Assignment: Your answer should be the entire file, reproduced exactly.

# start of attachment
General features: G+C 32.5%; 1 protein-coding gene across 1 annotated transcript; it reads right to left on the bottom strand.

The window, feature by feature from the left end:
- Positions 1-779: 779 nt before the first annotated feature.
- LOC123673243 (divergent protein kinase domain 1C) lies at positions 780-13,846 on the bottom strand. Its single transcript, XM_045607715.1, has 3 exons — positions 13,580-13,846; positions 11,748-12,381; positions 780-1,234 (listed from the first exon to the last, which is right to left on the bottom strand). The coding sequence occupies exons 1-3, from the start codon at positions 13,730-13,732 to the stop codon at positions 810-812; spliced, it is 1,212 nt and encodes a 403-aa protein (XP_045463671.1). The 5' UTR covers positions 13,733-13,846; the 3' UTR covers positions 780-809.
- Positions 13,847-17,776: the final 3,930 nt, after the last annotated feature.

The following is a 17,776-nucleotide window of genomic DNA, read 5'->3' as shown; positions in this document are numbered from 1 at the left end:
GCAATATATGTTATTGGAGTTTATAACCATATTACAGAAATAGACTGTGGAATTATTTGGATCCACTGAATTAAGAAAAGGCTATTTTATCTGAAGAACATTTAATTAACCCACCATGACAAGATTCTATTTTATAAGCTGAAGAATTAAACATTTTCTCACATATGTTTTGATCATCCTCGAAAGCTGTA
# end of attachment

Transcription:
General features: G+C 32.5%; 1 protein-coding gene across 1 annotated transcript; it reads right to left on the bottom strand.

The window, feature by feature from the left end:
- Positions 1-779: 779 nt before the first annotated feature.
- LOC123673243 (divergent protein kinase domain 1C) lies at positions 780-13,846 on the bottom strand. Its single transcript, XM_045607715.1, has 3 exons — positions 13,580-13,846; positions 11,748-12,381; positions 780-1,234 (listed from the first exon to the last, which is right to left on the bottom strand). The coding sequence occupies exons 1-3, from the start codon at positions 13,730-13,732 to the stop codon at positions 810-812; spliced, it is 1,212 nt and encodes a 403-aa protein (XP_045463671.1). The 5' UTR covers positions 13,733-13,846; the 3' UTR covers positions 780-809.
- Positions 13,847-17,776: the final 3,930 nt, after the last annotated feature.

The following is a 17,776-nucleotide window of genomic DNA, read 5'->3' as shown; positions in this document are numbered from 1 at the left end:
GCAATATATGTTATTGGAGTTTATAACCATATTACAGAAATAGACTGTGGAATTATTTGGATCCACTGAATTAAGAAAAGGCTATTTTATCTGAAGAACATTTAATTAACCCACCATGACAAGATTCTATTTTATAAGCTGAAGAATTAAACATTTTCTCACATATGTTTTGATCATCCTCGAAAGCTGTA